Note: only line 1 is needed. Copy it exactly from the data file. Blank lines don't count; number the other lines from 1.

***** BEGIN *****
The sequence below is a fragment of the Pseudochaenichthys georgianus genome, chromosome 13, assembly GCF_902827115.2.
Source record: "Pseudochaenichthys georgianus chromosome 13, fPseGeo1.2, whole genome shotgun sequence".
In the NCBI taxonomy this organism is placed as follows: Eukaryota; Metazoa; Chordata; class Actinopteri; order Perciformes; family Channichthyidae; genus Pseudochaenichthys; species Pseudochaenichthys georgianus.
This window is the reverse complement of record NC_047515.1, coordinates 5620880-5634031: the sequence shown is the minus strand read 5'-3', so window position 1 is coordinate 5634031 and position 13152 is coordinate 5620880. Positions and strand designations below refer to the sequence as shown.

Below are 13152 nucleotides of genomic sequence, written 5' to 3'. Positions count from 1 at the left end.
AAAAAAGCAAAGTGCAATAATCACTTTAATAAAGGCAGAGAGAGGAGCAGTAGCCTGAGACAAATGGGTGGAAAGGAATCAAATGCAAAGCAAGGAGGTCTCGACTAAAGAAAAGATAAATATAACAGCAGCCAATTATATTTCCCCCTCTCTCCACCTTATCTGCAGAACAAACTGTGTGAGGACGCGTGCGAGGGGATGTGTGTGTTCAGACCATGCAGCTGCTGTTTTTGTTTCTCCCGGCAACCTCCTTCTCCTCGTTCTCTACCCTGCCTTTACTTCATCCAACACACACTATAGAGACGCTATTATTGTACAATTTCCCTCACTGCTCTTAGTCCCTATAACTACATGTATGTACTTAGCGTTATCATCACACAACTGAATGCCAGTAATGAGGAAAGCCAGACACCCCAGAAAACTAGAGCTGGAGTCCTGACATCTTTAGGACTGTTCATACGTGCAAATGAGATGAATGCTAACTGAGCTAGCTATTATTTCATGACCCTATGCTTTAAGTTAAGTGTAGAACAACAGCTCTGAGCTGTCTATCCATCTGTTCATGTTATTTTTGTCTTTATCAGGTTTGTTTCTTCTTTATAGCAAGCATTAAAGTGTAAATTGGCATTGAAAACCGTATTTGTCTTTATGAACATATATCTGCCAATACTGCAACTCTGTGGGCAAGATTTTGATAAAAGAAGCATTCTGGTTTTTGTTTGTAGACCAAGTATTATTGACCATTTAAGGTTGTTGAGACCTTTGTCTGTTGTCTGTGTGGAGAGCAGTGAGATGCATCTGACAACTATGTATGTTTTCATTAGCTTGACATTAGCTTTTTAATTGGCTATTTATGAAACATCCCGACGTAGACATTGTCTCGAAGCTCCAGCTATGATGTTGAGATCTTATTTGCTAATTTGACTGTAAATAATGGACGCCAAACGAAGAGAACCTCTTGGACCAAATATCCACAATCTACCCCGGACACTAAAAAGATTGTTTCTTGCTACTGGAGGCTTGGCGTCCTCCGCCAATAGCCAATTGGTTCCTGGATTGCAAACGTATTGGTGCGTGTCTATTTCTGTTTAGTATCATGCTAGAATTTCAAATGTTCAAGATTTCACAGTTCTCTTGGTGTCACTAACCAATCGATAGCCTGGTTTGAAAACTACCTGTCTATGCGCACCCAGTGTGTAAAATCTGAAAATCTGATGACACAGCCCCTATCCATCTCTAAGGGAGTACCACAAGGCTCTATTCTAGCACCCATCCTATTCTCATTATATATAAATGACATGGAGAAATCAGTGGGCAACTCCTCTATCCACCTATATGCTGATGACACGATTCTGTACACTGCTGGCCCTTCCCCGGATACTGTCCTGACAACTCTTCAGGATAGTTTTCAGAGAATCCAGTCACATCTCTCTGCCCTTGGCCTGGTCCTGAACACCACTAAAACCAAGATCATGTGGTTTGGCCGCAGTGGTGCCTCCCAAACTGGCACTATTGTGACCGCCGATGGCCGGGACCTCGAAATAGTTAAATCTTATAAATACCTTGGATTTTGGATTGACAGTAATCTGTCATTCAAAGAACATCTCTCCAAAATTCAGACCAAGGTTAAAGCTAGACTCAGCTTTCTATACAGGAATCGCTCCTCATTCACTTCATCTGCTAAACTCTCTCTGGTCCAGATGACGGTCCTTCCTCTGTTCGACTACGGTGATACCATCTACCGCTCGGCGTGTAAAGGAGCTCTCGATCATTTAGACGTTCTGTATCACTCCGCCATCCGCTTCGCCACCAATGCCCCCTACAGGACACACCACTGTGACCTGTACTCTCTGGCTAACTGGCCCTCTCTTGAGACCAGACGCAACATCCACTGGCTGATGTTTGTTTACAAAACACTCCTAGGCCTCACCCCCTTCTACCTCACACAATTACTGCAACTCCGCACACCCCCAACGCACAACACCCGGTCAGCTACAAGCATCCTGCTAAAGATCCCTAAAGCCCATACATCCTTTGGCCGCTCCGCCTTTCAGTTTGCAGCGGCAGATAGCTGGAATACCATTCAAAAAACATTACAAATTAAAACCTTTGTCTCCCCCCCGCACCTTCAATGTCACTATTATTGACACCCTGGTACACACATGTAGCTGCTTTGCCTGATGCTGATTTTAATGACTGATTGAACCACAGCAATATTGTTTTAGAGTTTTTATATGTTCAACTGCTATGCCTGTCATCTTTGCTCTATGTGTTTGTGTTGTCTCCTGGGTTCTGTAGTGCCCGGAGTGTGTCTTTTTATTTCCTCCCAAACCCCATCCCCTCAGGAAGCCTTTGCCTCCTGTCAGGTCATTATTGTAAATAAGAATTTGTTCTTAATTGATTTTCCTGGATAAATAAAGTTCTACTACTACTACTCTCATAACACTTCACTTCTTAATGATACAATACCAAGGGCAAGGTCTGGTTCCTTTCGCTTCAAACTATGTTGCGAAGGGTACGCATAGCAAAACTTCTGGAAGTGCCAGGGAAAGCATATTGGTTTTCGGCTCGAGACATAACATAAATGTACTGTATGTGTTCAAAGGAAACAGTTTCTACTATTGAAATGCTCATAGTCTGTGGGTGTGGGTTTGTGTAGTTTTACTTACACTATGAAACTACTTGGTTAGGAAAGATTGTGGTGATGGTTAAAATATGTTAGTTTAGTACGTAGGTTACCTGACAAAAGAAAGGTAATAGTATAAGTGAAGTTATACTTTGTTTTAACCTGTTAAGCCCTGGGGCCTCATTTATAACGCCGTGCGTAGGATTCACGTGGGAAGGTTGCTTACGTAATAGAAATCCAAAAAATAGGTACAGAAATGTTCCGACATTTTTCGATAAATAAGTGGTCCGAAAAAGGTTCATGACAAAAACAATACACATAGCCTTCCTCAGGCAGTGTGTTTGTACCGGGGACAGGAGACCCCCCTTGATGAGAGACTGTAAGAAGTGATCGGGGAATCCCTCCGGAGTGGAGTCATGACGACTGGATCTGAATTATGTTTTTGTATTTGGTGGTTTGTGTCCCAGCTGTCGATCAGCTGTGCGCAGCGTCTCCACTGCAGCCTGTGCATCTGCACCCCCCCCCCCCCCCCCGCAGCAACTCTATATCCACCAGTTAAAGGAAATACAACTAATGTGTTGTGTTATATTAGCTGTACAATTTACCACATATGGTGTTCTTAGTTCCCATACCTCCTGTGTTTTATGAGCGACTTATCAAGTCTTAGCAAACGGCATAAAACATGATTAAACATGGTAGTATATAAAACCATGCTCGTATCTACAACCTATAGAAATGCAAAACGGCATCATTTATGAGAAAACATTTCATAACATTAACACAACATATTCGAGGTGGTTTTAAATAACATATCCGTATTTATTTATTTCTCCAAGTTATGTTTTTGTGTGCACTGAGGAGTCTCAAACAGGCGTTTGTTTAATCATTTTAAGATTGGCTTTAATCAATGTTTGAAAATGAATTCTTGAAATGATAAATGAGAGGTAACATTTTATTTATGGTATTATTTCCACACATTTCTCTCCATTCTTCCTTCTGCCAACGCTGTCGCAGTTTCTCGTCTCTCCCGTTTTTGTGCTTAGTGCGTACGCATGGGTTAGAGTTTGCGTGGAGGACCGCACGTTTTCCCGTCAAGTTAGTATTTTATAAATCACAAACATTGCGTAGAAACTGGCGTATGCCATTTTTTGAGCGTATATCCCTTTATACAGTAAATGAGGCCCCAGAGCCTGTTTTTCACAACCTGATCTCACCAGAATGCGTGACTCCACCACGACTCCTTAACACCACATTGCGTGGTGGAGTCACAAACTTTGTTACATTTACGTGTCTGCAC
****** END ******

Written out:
The sequence below is a fragment of the Pseudochaenichthys georgianus genome, chromosome 13, assembly GCF_902827115.2.